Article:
You can elect to get big, GROW HUGE, expand, or keep the amount of business you seek and accept down to a level that you, given your pursuit of education and other elements of daily life, you can handle. It is in poor professional taste IMHO to bite off MORE than you can chew, so-to-speak, taking in all the business you can get just because you can, then offering up a bounty of excuses for the delays in production or product delivery or poor quality, causing further grief to an industry that has a LOT of hard-working, dedicated professionals who take quality production, reasonable turnarounds, affordable products and service prices, integrity and support of a valid and wonderful industry seriously.
YOU DO have control over it all, and can juggle/balance your life pursuits from business success to eduction to hiking, skiing, rowing, swimming, camping or partying all night, AND enjoy a wonderful business experience on the individual level or a broader approach.
Base you decisions on what is not only good for you financially, but also what is good for the industry you choose to pursue; leave a good taste in the mouths of people with whom you deal and go out of your way to avoid creating situations that get out of hand because you’re overbooked, overworked or simply burn out and don’t feel like “doing this” anymore.
June 27, 2011 at 8:33 PM #198205Grinner HesterParticipant
You’ll know how much to charge when you are closer to being ready to go freelance. That’s several years away so baby steps first. Intern until you get a staff gig, give yourself 5 figure raises every other year by moving onward and upward in different comanies and markets, then freelance when you’ve gained the experience and clientele needed.
June 27, 2011 at 11:13 PM #198206EarlCMember
Exactly what facet of the video production business YOU want to pursue now or over time dictates the amount of dues you’ll need to pay. Some have had formal training and years of internship. etc. before entering into their own operations.
Others have continued an ongoing education while simultaneously pursuing work in the field and experience.
Others have self-trained, learned from experience (and many mistakes) and pulled off a bootstrap business environment.
It also depends on whether you want to get into the same league as the BIG HOUSES, work for ENG, develop your own boutique or simply become an event video producer providing product and services for individuals and small businesses.
As in most businesses a lot is based on who you know, with WHAT you know catching up to you if you don’t KNOW it 😉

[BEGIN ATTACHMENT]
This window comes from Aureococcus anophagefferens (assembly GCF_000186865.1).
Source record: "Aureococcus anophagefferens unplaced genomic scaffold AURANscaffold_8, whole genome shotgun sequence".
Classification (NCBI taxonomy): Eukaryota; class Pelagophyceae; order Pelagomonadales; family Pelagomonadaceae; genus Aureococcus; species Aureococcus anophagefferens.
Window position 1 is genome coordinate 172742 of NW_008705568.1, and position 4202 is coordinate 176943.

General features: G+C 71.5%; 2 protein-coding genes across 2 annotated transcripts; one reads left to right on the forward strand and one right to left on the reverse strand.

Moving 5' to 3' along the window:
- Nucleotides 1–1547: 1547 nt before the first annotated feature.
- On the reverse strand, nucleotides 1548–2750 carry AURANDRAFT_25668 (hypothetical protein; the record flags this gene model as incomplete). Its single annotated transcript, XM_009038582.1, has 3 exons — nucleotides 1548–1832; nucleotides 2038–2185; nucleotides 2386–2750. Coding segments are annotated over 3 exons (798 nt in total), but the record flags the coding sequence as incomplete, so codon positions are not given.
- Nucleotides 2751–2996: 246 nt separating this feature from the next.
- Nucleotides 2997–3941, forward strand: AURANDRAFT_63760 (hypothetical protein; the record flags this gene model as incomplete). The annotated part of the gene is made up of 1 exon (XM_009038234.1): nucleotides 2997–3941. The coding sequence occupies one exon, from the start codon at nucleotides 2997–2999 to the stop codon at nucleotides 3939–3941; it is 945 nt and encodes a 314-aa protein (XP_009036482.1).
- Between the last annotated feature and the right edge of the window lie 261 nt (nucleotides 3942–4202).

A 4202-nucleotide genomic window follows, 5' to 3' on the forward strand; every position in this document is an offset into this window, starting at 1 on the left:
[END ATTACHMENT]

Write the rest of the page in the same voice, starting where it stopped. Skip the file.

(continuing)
June 28, 2011 at 7:31 PM #198207Grinner HesterParticipant
well said. Skip the proper educational steps to become a successful freelancer and you’re just unemployed while trying to convince your bride otherwise.
June 29, 2011 at 4:51 PM #198208composite1Member
Since you’re already halfway through school, finish it. Move your major into Film & TV Production or Communications with a TV emphasis come your Junior year. During semester breaks, instead of sitting on your butt do some interning with your local TV station, Video Production House or Studio. They are always looking for folks to do freebies and it will give you an opportunity to both network and gain some insight into how things work.
Whether you go to school for production or not, you’re not getting out of ‘paying dues’. The main thing school does for you is give you a ‘safe’ environment to learn and explore a field where your mistakes don’t necessarily count. You’ll also have a slight advantage over someone who’s going the ‘School of Hard Knocks’ path from scratch, but it will still come down to how hard you hustle, the quality of your work and how well others can work with you.
I completely agree with the other posters, you are far and away not ready for freelancing yet. Way too many people who have significant experience and know-how get their butts handed to them when they leave the stable environment of working for a station, production house or studio to go out on their own. Right now, everybody and their grandparents think all it takes to make ‘great videos and movies is a camera.’ With so many people out of work pouring into the photography and video biz thinking they’ll make ‘easy money’ you can’t find the ‘wheat for all the frickin’ chaff!’
You’re going to have enough to learn concerning the craft, not to mention you seem unclear as to what you want to do concerning production anyway. Freelancing also entails learning the business side which is an entire profession in itself! Right now, stick to learning your craft. Yeah, you might want to do some side gigs but be very careful! All it takes is one misstep, dissatisfied customer or accident on the job and you’ll be in deep, deep Kim Chee without a flotation device or a pair of chopsticks to eat your way out!
So keep that enthusiasm while you’re taking those ‘baby steps’. You’ll want to start running right off the bat but you have to crawl before you walk, walk before you run and run before you can fly.
January 18, 2014 at 7:28 PM #209606AnonymousInactive